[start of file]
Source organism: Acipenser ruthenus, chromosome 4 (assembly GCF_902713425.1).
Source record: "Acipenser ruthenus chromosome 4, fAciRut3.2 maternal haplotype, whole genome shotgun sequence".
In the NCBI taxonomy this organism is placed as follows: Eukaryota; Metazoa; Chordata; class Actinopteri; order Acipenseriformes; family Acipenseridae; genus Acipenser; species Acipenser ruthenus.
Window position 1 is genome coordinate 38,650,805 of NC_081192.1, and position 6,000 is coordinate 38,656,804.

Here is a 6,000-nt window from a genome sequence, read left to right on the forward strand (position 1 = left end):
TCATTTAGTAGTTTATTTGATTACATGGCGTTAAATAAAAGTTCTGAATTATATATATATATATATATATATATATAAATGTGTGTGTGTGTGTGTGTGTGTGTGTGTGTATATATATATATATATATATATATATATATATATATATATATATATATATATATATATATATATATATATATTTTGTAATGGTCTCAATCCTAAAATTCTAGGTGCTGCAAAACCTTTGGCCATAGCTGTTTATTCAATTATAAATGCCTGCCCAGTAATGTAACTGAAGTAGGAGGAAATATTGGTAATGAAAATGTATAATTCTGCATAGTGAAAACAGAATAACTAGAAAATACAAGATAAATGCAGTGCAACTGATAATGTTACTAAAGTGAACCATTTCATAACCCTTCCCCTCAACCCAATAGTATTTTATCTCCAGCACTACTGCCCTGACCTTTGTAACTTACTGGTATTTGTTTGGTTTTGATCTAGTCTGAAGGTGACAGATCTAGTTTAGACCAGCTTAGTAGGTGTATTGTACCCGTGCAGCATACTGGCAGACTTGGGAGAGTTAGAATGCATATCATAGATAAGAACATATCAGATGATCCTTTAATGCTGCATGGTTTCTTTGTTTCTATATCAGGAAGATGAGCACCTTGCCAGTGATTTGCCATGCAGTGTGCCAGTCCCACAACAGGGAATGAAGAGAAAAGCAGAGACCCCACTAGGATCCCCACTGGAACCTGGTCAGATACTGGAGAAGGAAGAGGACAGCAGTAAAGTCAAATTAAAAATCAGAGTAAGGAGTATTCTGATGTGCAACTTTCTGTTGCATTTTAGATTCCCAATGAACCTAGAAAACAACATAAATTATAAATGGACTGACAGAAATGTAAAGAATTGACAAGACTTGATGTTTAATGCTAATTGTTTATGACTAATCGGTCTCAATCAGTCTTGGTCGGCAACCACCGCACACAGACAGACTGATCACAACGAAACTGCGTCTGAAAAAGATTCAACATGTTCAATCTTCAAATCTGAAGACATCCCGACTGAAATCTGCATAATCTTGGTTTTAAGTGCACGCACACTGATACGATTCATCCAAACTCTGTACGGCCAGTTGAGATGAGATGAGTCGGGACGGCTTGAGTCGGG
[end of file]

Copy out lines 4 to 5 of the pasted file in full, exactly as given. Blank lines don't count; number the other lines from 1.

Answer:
Window position 1 is genome coordinate 38,650,805 of NC_081192.1, and position 6,000 is coordinate 38,656,804.

Here is a 6,000-nt window from a genome sequence, read left to right on the forward strand (position 1 = left end):